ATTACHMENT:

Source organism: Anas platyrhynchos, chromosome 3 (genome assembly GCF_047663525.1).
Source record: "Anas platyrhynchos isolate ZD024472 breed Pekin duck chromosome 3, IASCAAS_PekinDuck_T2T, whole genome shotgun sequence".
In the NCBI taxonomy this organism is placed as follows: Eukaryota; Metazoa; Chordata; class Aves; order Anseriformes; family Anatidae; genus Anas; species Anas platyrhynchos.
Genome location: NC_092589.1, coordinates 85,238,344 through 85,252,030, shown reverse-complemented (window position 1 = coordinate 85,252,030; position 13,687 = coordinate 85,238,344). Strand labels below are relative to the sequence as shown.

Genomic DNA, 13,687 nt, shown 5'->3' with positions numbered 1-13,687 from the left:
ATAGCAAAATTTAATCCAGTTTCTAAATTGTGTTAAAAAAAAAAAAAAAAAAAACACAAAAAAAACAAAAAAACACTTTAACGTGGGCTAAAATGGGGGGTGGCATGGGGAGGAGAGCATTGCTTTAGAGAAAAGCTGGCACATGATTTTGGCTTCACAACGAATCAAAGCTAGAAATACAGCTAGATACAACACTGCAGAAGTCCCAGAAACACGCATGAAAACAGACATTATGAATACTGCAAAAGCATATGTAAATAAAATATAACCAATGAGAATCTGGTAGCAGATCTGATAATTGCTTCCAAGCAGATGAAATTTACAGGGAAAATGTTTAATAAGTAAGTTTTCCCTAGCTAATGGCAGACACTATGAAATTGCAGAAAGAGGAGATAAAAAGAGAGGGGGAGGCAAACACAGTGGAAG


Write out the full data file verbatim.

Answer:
Source organism: Anas platyrhynchos, chromosome 3 (genome assembly GCF_047663525.1).
Source record: "Anas platyrhynchos isolate ZD024472 breed Pekin duck chromosome 3, IASCAAS_PekinDuck_T2T, whole genome shotgun sequence".
In the NCBI taxonomy this organism is placed as follows: Eukaryota; Metazoa; Chordata; class Aves; order Anseriformes; family Anatidae; genus Anas; species Anas platyrhynchos.
Genome location: NC_092589.1, coordinates 85,238,344 through 85,252,030, shown reverse-complemented (window position 1 = coordinate 85,252,030; position 13,687 = coordinate 85,238,344). Strand labels below are relative to the sequence as shown.

Genomic DNA, 13,687 nt, shown 5'->3' with positions numbered 1-13,687 from the left:
ATAGCAAAATTTAATCCAGTTTCTAAATTGTGTTAAAAAAAAAAAAAAAAAAAACACAAAAAAAACAAAAAAACACTTTAACGTGGGCTAAAATGGGGGGTGGCATGGGGAGGAGAGCATTGCTTTAGAGAAAAGCTGGCACATGATTTTGGCTTCACAACGAATCAAAGCTAGAAATACAGCTAGATACAACACTGCAGAAGTCCCAGAAACACGCATGAAAACAGACATTATGAATACTGCAAAAGCATATGTAAATAAAATATAACCAATGAGAATCTGGTAGCAGATCTGATAATTGCTTCCAAGCAGATGAAATTTACAGGGAAAATGTTTAATAAGTAAGTTTTCCCTAGCTAATGGCAGACACTATGAAATTGCAGAAAGAGGAGATAAAAAGAGAGGGGGAGGCAAACACAGTGGAAG